April 11, 2009

The Agony Of Almost

Kenny Perry could kick himself over the way he lost the Masters on Sunday. At least publicly, he refused to do so

Even after Kenny Perry blew his chance to win the Masters on Sunday, he said life could be worse.

Even after Kenny Perry blew his chance to win the Masters on Sunday, he said life could be worse.

AUGUSTA, Ga. -- There are a lot of ways to lose the Masters, as Kenny Perry found out on a heartbreaking final Sunday at Augusta National Golf Club.

He led by two shots on the 17th tee, but bogeyed the last two holes to drop into a three-way playoff with Angel Cabrera and Chad Campbell.

On the 10th hole, the second playoff hole, after Campbell had dropped out, Perry drove left into a grove of trees. Actually, those trees are something else. They are the road to the airport. Cabrera closed out his second major championship with ease, and Perry was left shaking his head, and then shaking the winner's hand.

"It's amazing, I guess," he said.

Perry, 48, could have two major titles, but he's won none. He also lost in a playoff at the 1996 PGA Championship at Valhalla when Mark Brooks beat him.

But Perry said that's simply the way it goes.

"I'll have a lot of memories, when it gets down to these deals, that the great players get the job done and the average players don't. But if this is the worst thing that happens to me in my life, then I'm pretty good."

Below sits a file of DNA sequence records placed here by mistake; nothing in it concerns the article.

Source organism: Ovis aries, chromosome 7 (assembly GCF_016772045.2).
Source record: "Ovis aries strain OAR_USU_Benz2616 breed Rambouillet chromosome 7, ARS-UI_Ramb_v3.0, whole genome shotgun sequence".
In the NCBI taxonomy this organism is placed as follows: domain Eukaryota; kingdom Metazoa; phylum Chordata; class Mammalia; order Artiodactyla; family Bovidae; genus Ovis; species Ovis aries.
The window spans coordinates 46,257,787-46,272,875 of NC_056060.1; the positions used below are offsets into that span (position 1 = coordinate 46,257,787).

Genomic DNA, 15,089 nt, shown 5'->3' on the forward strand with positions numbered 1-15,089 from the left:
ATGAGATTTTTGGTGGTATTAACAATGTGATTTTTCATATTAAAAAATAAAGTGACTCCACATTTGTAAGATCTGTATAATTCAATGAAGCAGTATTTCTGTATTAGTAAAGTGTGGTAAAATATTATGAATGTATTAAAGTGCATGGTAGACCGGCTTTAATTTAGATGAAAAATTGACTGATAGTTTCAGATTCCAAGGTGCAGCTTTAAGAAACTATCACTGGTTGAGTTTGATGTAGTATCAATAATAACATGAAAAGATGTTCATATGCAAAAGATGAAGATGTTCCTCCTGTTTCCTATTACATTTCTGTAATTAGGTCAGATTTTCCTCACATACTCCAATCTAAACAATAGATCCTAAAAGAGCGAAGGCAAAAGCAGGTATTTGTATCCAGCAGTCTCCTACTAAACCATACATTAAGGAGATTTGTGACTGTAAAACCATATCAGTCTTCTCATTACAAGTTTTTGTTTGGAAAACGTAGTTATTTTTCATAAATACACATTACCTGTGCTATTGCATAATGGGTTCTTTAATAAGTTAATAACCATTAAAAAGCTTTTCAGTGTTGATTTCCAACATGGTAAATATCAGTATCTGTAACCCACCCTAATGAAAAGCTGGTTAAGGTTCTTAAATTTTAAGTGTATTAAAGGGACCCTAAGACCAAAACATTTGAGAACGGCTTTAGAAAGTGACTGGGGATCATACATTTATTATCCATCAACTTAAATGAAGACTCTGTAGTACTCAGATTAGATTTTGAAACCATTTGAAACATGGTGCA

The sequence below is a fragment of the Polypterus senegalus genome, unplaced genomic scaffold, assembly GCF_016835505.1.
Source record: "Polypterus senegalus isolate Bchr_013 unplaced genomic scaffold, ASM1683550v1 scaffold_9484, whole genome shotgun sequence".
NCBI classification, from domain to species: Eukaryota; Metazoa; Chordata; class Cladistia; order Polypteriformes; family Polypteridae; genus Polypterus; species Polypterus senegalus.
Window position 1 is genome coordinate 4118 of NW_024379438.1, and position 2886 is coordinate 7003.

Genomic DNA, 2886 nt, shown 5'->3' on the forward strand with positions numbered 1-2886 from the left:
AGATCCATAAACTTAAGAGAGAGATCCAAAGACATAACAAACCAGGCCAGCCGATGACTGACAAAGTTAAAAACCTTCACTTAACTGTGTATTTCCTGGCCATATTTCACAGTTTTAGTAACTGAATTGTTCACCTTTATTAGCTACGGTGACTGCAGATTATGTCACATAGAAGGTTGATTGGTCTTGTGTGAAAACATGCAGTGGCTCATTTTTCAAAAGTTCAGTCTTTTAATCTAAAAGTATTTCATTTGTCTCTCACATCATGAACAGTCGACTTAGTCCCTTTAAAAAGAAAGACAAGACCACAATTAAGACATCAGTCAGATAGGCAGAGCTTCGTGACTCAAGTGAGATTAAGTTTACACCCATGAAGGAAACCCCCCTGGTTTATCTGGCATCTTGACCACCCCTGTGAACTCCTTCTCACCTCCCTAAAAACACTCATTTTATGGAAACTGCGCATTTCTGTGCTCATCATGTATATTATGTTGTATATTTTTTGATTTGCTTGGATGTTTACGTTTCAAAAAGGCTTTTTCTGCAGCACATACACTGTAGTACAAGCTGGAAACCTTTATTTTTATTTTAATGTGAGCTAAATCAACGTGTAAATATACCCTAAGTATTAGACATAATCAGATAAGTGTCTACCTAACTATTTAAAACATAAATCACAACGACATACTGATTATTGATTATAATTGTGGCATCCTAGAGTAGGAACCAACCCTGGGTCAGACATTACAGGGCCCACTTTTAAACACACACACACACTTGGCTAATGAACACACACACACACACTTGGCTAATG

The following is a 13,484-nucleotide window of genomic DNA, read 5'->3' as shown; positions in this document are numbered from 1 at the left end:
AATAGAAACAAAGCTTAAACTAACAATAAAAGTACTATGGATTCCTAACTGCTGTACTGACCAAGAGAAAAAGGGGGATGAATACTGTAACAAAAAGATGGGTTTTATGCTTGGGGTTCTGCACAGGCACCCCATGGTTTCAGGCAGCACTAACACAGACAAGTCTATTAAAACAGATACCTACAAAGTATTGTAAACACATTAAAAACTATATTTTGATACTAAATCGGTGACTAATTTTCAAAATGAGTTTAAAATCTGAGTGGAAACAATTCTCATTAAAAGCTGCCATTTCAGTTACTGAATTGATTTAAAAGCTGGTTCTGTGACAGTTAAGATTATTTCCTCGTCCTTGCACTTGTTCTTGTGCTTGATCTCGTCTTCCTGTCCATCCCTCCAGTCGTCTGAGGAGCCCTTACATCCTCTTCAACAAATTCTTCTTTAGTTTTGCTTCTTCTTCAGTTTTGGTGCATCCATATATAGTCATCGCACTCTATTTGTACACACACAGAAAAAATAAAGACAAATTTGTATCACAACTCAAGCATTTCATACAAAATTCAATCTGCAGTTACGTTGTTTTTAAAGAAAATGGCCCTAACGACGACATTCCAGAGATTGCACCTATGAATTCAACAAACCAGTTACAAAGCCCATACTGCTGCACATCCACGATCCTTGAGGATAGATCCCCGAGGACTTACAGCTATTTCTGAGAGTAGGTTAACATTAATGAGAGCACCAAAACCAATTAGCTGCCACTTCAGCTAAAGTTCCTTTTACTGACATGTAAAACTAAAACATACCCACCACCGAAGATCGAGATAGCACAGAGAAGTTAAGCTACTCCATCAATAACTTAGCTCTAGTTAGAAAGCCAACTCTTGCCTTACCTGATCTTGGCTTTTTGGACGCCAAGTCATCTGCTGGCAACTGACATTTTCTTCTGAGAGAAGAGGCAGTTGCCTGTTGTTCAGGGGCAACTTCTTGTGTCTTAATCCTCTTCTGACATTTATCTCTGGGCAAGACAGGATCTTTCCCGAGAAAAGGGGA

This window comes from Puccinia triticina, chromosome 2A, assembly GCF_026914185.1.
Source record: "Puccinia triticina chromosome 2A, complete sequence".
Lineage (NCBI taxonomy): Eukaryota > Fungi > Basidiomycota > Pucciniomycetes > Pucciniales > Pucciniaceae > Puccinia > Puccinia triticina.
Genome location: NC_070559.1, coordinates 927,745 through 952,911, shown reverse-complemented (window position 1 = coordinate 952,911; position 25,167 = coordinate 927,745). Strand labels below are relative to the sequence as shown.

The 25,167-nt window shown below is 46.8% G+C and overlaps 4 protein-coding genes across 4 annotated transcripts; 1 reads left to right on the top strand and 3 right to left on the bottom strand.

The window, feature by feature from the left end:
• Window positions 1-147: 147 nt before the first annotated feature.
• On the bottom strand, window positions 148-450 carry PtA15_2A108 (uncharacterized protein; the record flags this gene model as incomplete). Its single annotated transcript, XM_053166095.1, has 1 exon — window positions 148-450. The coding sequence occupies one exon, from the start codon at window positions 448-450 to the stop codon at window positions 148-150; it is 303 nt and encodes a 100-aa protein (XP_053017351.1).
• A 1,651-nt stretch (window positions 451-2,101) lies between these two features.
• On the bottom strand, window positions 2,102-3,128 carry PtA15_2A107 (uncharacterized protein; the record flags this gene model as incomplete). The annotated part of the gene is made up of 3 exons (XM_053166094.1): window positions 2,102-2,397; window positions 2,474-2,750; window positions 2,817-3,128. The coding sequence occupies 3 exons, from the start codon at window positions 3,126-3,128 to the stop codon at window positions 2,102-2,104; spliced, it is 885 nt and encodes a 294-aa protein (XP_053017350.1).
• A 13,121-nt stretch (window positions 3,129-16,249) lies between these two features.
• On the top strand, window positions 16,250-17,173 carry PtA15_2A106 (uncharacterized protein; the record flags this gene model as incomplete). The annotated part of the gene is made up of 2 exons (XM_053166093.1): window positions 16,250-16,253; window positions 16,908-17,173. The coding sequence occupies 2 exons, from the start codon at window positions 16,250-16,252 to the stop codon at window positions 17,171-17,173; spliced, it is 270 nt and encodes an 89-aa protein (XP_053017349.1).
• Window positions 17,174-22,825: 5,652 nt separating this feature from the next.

Perry said his mother has cancer. He said there is more to his life than losing a major, in a playoff, no matter how it happens. He refused to second-guess himself about not holding on to a lead.

"I'm not going there. I'm not going pity-person on me. All I know is all the big stars make it happen. They are where they are and we're down here.

"I just hope somewhere I can get back there again."

Perry blamed missing too many make-able putts early in his round, not the bogeys at the end. He made 11 straight pars before his first birdie of the day. And with a chance to get another birdie and some breathing room at the par five 13th, Perry three-putted for par.

"You know, I had a shot to win. I'm not going to hang my head from this deal. I am proud. I may not ever get this opportunity again, but it was a blast. I had the tournament to win, but I lost."

The first to shake Cabrera's hand was Perry.

"I don't root against anybody, because I know how hard it is," Perry said. "I know how momentum swings here and there."

Perry said he's had "a pretty good" career, with 13 victories, including one this year when he defeated Charley Hoffman at the FBR Open.

He just wishes he could have just one major . . . and thinks about the putt that he left 10 inches short on the 72nd hole, the putt that would have won the Masters.

"It was just a nervous putt, that was more disappointing than anything to not give that putt enough. Every great player has made that putt . . . Mark O'Meara made it, Tiger made it. I didn't.

"But there's no use thinking about it. I can't go there. I lost."